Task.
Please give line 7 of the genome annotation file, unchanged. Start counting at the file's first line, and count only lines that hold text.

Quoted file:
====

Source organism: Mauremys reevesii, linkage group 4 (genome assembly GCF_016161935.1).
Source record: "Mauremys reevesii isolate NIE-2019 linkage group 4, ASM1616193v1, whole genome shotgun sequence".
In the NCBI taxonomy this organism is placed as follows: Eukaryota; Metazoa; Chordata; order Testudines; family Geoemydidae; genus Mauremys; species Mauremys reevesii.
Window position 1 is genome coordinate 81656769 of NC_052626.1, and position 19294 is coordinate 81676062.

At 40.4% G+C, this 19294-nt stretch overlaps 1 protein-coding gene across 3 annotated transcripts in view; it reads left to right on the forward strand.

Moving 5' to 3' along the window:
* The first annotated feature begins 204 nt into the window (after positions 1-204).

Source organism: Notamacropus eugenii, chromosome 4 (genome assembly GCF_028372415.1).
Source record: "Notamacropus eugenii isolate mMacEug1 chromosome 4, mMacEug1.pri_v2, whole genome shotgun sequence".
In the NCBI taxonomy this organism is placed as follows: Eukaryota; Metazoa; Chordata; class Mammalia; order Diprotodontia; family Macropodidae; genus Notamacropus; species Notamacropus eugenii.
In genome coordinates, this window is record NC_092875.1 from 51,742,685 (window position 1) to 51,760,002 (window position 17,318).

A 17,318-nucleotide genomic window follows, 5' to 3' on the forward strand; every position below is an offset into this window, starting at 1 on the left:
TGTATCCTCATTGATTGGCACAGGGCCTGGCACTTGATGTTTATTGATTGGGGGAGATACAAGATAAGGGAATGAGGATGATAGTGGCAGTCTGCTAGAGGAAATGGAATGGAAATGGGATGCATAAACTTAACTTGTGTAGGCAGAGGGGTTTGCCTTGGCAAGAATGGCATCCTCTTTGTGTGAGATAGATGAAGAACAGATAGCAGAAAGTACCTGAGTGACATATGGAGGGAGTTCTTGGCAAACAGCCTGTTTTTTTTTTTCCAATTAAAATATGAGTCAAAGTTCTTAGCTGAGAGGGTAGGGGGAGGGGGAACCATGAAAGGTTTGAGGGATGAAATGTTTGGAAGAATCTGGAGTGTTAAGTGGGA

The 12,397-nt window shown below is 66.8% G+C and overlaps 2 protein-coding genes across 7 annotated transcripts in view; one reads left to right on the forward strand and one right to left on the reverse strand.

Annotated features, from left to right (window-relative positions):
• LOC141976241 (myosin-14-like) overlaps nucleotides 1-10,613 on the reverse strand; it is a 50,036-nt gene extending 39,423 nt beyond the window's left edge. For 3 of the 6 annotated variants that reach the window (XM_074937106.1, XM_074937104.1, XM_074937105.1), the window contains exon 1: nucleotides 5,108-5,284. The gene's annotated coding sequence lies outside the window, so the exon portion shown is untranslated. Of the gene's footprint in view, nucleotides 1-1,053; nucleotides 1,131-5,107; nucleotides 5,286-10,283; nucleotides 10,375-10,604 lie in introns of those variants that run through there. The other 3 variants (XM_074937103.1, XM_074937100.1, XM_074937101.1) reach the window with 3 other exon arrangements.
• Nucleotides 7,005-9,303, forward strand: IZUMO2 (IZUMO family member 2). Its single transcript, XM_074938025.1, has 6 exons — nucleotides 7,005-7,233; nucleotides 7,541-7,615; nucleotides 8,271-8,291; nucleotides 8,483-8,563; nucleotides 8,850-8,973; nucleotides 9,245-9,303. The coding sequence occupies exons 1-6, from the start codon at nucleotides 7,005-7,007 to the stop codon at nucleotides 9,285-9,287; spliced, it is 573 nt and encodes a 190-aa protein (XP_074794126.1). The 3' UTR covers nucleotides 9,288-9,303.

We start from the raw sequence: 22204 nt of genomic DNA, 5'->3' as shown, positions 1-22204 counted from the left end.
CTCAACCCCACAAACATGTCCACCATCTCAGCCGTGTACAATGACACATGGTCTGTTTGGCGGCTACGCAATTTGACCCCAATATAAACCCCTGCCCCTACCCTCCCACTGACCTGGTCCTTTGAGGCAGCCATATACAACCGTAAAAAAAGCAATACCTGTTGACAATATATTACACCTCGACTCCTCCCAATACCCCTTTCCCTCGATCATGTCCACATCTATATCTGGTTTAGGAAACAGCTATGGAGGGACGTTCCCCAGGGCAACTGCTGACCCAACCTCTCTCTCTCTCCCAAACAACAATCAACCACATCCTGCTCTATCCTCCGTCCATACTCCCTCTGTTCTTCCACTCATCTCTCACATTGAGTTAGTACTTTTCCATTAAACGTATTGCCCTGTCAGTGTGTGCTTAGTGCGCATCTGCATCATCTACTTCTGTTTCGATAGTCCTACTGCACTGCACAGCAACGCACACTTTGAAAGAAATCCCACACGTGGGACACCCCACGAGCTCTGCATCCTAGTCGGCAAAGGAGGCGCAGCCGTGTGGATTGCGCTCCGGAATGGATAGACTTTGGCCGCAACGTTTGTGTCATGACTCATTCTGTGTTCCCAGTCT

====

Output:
* The first annotated feature begins 204 nt into the window (after positions 1-204).